Books for Dudes | August 2013

There’s nothing like getting to know a character and watching him change, is there?

While some of this month’s selections don’t offer much protagonistic development (I’m not naming any names except Caroline Wright and her Twenty-Dollar, Twenty-Minute Meals for Four People which has almost no characters and is also a bit thin plot-wise), Books for Dudes’s (BFD) latest picks feature three worthy coming-of-age stories[1] among other interesting fare.

Lauren Grodstein’s The Explanation for Everything is as good as a writers’ workshop on presenting characters sympathetically[2]; Will Ferguson’s 419 shows that a tentative, retiring, real woman can still kick a little ass[3] (hey, at least she’s trying), and Jack Handey’s The Stench of Honolulu shows just how reliable an unreliable narrator can be[4].

Changing topics radically, here is something you should be considering this month: LibraryReads, the new discovery tool/buzzbuilder for librarians. Something not to consider: Ed Hardy’s Wear Your Dreams: My Life in Tattoos (shudder).

Doescher, Ian. William Shakespeare’s Star Wars. Quirk, dist. by Random. 2013. 176p. ISBN 9781594746376. $14.95. F
This is, as the title promises, Star Wars (also called Episode IV: A New Hope) as imagined by William Shakespeare[5] as imagined by Doescher. Presented in full iambic pentameter, it works quite well. Indeed, Doescher flawlessly translates Star Wars into old-timey language and even improves on the original with frequent character asides. The anonymous storm troopers are perhaps funniest; lines like “Oi, dids’t thou hear that sound?” (IV.i.45) and exchanges like this one, Trooper 8: “What do all these warnings tell—shall we explore?”/ Trooper 9, “Belike ‘tis just a drill, and nothing more!” (IV.v.5-6) lend absurdity. But yea and verily most characters rock their iambs and happily chew scenery. For example, R2D2’s usual beeps and whirps often turn into smarmy soliloquies when he’s alone, and Darth Vader projects a pathos that he couldn’t possibly convey in his usual, menacing caul and robe: “This presence that hath all my hopes betray’d,/ This presence that hath turn’d my day to night” (IV.i.25-26). Inventive use of a Greek chorus relates dramatic action, such as “The foursome t’ward the ship with swift foot race” (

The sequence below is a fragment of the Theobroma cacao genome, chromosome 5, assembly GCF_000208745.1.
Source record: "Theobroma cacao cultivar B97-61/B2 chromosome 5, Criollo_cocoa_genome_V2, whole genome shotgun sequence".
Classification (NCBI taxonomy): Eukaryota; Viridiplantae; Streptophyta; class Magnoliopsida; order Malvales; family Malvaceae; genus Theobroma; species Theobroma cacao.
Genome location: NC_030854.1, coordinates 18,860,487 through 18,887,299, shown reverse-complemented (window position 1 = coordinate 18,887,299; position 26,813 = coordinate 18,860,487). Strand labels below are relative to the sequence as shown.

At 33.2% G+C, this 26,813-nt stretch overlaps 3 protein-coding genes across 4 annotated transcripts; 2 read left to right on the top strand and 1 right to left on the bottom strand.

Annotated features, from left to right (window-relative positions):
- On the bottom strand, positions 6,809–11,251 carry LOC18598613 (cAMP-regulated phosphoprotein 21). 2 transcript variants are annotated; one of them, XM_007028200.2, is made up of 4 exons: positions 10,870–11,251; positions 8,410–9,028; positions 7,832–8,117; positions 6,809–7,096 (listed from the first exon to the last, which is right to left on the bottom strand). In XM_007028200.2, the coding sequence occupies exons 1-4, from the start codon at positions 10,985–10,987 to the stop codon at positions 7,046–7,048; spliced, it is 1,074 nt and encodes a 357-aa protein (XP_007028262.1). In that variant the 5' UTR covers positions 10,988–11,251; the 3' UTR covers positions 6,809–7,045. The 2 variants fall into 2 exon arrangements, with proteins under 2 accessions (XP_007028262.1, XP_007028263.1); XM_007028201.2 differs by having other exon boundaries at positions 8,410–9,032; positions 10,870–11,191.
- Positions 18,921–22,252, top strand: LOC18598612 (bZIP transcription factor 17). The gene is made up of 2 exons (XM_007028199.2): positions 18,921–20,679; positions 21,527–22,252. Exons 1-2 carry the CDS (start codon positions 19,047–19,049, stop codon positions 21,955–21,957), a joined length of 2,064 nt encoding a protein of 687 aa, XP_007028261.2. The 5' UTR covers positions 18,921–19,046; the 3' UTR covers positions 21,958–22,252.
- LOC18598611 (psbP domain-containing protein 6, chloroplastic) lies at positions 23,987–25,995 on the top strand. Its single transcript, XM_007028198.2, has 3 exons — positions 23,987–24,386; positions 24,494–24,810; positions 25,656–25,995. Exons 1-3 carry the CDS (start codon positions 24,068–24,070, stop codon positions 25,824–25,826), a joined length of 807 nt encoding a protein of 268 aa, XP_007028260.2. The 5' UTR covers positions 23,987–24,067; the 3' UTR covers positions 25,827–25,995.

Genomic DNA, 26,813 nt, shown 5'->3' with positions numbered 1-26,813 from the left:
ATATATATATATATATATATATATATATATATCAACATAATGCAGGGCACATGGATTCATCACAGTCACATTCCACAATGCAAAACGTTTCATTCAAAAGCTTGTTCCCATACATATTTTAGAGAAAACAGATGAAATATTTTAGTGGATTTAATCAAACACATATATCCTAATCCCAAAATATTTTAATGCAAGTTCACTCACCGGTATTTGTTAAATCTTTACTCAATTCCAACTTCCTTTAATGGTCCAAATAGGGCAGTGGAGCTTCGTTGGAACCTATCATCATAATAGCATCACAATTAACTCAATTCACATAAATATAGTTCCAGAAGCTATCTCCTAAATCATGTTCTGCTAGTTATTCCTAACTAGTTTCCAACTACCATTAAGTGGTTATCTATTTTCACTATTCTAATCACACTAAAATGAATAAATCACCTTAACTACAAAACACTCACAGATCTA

In its way, this is the perfect book, wrapping a grand, protean epic in a preposterous conceit. Well done though it is, readers need to be completely infatuated with either Shakespeare and Star Wars for this to be anything but a trifle. Those thinking that this will spur an interest in 16th-century playwrights shouldn’t be surprised when Star Wars fanatics turn to the latest Star Wars title—Razor’s Edge (Del Rey: Ballantine), first in the “Empire and Rebellion” series by Martha Wells forthcoming in October.